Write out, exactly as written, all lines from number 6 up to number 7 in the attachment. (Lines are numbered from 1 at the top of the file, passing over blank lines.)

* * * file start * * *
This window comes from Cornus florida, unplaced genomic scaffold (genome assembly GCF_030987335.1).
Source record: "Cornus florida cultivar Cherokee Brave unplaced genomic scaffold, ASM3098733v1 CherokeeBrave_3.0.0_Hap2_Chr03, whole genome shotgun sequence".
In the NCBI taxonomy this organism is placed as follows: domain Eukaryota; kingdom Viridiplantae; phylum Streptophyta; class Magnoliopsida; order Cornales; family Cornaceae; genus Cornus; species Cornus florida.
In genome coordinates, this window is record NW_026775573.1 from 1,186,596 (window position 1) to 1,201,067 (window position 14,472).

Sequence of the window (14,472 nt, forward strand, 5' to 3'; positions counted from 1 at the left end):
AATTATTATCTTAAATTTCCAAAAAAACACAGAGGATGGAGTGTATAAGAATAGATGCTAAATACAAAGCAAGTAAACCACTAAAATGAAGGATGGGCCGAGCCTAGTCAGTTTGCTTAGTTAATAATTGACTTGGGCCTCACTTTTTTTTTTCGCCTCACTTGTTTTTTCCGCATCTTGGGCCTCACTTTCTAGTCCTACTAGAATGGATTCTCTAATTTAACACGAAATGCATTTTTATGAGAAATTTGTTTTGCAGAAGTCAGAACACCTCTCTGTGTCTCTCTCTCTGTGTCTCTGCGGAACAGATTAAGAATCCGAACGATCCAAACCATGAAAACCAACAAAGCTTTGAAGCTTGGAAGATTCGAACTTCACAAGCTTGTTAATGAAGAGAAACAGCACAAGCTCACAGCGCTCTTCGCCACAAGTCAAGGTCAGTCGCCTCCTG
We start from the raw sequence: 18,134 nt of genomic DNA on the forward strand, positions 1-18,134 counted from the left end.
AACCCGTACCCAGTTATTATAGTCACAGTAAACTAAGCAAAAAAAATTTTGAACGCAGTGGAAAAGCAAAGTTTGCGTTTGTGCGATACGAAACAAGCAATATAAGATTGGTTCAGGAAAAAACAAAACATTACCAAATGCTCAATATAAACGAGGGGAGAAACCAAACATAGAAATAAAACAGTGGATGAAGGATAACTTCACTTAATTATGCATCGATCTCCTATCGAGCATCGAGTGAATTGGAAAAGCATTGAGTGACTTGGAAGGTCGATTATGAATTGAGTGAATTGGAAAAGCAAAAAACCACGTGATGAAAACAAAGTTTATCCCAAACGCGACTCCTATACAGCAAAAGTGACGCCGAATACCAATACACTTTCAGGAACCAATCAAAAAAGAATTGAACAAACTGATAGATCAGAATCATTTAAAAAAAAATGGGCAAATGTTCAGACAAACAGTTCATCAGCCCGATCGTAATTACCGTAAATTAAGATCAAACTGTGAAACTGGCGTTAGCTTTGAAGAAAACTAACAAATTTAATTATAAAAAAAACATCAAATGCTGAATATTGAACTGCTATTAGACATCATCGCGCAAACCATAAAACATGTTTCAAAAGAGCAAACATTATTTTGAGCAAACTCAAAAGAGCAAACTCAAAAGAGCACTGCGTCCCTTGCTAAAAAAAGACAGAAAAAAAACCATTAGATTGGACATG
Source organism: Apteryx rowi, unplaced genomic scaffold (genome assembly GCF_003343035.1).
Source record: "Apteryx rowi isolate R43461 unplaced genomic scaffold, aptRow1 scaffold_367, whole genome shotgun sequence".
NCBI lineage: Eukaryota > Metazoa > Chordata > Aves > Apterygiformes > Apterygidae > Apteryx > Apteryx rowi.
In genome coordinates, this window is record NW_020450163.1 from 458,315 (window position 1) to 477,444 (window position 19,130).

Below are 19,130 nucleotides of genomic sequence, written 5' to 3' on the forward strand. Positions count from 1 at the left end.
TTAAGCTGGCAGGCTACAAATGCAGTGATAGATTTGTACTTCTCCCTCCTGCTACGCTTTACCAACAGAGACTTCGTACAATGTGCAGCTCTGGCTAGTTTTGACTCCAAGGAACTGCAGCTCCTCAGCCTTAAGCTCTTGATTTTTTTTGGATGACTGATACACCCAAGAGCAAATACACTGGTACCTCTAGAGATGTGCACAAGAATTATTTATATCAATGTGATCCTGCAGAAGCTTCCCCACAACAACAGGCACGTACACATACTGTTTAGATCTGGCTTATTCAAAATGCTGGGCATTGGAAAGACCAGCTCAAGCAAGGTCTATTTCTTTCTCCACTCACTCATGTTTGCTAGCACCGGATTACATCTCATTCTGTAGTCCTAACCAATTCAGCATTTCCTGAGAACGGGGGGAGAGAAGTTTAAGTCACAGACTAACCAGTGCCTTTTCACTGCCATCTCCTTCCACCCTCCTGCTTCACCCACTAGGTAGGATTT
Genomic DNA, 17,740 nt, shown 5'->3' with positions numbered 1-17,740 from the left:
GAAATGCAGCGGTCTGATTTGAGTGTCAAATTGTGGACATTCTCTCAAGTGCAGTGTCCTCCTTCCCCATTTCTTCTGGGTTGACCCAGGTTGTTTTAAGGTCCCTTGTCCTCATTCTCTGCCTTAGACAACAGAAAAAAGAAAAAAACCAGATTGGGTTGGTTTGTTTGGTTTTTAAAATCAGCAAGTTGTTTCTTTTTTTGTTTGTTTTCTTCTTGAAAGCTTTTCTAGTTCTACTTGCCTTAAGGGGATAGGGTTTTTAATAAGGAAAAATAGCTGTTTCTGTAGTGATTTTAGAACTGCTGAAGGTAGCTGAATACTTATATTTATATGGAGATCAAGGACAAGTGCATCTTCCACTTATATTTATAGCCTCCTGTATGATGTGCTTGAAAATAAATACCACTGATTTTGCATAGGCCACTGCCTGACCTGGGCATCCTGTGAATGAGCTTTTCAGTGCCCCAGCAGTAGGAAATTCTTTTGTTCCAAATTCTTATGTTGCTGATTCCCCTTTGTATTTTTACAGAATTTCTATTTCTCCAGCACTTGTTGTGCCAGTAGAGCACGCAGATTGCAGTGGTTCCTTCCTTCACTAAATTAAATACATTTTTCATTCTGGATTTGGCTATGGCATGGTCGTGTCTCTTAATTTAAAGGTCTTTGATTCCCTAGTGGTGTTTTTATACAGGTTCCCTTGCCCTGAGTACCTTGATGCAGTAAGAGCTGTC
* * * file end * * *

AATTATTATCTTAAATTTCCAAAAAAACACAGAGGATGGAGTGTATAAGAATAGATGCTAAATACAAAGCAAGTAAACCACTAAAATGAAGGATGGGCCGAGCCTAGTCAGTTTGCTTAGTTAATAATTGACTTGGGCCTCACTTTTTTTTTTCGCCTCACTTGTTTTTTCCGCATCTTGGGCCTCACTTTCTAGTCCTACTAGAATGGATTCTCTAATTTAACACGAAATGCATTTTTATGAGAAATTTGTTTTGCAGAAGTCAGAACACCTCTCTGTGTCTCTCTCTCTGTGTCTCTGCGGAACAGATTAAGAATCCGAACGATCCAAACCATGAAAACCAACAAAGCTTTGAAGCTTGGAAGATTCGAACTTCACAAGCTTGTTAATGAAGAGAAACAGCACAAGCTCACAGCGCTCTTCGCCACAAGTCAAGGTCAGTCGCCTCCTG
We start from the raw sequence: 18,134 nt of genomic DNA on the forward strand, positions 1-18,134 counted from the left end.